Yellowstone National Park

Yellowstone National Park

Yellowstone in winter: Cold faithful

December 2, 2009, 8:16 am

It was still nearly two hours before daylight when the alarm clock jangled me from dreamland into cold reality. Groggily, I went to the window, only to find that sometime earlier that night, Mother Nature carefully painted the windowpane with a delicate and intricate pattern of light blue frost.

Well, at least it wasn't snowing. But I couldn't be too certain. With no lights outside, it was as dark as a cave. At home, I'd still have a few hours of nod to rely on. I quickly showered and piled on layer after layer of warm clothing, packed a heavy dose of foot warmers into my boots, loaded up cameras, lenses, binoculars and tripods and headed down to the lobby to start my day. By sunup, we'd be out in the Lamar Valley, waiting for the wolves to awaken and begin their own day.

This is Yellowstone National Park. In my opinion, winter is the most glorious time to visit. You share the experience of seeing our first national park just as Jim Bridger and the early mountain men and trappers saw it - well, almost. Though it's a far cry from the summer visitation numbers, nearly 100,000 hardy folks are expected visit Yellowstone this winter. You'll be glad to know grizzlies and black bears are snoozing until the spring thaw.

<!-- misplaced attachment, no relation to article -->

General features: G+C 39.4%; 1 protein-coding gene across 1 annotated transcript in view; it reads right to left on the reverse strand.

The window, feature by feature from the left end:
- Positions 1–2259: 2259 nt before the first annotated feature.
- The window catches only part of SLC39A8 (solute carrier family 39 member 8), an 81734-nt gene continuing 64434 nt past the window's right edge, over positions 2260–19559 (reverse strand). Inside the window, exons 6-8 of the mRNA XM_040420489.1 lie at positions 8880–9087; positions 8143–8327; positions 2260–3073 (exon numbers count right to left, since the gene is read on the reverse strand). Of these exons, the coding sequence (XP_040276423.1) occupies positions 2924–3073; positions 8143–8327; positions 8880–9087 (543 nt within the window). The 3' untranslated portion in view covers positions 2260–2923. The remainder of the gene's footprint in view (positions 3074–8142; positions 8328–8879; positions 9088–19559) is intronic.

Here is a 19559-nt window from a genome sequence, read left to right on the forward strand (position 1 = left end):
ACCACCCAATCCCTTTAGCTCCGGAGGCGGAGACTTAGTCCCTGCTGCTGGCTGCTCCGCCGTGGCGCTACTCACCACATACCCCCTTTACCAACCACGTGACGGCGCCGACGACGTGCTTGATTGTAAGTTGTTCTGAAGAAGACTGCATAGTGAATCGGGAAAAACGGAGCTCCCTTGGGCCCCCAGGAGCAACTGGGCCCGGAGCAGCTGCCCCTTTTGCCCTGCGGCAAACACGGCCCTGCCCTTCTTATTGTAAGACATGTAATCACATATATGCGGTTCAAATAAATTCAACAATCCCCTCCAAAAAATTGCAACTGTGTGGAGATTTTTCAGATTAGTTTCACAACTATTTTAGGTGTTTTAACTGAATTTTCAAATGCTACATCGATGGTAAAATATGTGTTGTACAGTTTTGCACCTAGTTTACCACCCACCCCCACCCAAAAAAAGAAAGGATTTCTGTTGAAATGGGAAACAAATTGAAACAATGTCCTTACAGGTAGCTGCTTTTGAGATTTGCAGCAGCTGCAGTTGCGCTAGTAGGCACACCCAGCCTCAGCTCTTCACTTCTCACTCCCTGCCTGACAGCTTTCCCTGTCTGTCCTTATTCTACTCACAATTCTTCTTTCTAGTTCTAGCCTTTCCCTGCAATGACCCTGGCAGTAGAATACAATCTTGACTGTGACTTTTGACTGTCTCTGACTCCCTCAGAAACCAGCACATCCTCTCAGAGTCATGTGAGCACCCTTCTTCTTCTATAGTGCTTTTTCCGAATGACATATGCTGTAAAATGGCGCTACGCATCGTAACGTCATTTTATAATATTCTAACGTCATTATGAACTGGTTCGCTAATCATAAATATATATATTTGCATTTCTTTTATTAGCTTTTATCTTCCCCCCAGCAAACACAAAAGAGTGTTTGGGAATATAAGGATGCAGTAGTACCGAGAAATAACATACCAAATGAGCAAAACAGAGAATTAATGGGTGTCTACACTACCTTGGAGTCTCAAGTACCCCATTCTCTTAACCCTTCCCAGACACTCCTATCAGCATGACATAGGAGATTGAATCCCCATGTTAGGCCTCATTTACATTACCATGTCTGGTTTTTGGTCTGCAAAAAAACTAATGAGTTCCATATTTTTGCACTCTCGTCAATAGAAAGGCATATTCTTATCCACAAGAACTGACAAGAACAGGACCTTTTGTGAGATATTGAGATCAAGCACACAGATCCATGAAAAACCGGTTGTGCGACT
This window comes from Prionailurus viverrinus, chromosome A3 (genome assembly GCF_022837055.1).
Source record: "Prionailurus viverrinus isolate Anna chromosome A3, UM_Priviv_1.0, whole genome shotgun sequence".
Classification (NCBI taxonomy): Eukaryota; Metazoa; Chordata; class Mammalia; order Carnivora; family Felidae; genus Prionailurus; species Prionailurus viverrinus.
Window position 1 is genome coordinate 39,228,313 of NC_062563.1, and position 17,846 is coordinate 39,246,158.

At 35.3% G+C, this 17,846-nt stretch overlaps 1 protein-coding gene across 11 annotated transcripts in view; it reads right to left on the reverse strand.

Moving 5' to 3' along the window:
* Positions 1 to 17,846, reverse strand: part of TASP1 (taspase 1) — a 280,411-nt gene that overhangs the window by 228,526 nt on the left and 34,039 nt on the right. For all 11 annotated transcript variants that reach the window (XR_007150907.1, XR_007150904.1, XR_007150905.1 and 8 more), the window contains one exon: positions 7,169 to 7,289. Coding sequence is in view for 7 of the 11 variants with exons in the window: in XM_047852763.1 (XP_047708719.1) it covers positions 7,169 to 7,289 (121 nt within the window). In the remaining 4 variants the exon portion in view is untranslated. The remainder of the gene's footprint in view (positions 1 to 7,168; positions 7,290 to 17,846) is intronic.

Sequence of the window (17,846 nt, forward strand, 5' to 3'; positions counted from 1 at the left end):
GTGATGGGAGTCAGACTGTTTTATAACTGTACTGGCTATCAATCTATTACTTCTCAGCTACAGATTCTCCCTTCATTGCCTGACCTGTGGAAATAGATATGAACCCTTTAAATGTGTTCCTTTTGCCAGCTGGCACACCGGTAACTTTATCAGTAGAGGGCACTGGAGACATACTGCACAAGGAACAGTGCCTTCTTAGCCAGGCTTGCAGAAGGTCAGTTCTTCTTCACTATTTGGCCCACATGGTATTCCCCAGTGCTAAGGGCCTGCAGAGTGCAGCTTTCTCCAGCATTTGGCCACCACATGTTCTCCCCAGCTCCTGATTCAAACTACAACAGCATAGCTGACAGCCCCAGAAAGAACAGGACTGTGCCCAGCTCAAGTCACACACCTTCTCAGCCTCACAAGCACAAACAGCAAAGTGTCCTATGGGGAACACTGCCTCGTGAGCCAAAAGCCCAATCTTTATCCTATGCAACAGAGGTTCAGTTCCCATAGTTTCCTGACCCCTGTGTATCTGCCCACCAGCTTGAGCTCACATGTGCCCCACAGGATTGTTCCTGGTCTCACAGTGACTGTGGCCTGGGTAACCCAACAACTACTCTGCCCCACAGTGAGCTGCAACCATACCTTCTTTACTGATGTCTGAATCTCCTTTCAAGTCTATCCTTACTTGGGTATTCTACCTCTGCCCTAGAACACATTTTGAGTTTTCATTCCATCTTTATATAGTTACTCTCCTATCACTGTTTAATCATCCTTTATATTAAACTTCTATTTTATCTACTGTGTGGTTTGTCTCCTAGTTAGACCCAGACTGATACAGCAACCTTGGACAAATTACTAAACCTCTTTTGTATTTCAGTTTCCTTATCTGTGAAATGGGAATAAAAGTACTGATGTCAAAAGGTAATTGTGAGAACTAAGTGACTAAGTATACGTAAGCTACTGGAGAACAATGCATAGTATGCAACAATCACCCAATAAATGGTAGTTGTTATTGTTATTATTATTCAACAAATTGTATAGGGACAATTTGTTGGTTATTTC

Since only the north entrance to the park is accessible by private vehicle in the winter, it's much more practical to fly into the area and take a shuttle from Bozeman, Mont., to the town of West Yellowstone.

At this first stopping-off point, plan to spend a day or so in West Yellowstone. It's a fun and lively town, especially if you'd like to do some scenic snowmobiling, snowshoeing or cross-country skiing. There are numerous outdoor-oriented motels in the area. Most sites, shops and restaurants in town are in easy walking distance of one another. The Bar N Ranch is a rustic and romantic B&B and restaurant with cozy cabins just outside of town that also turns out wonderful, hearty food.

Though there are folks who prefer to schlep their own sports equipment along with them, unless you're driving, it's much more convenient to rent cross-country skis and snowshoes at the reasonable rates you'll find here. There are several small outfitters in West Yellowstone for that very purpose. The Rendezvous Ski Trails at the edge of town are well-groomed and perfect for novices and Olympians alike. The extensive trails are quiet and offer a nice variety of skill levels. As you pass alongside the Madison River, you might catch a glimpse of elk, bison or moose grazing contentedly.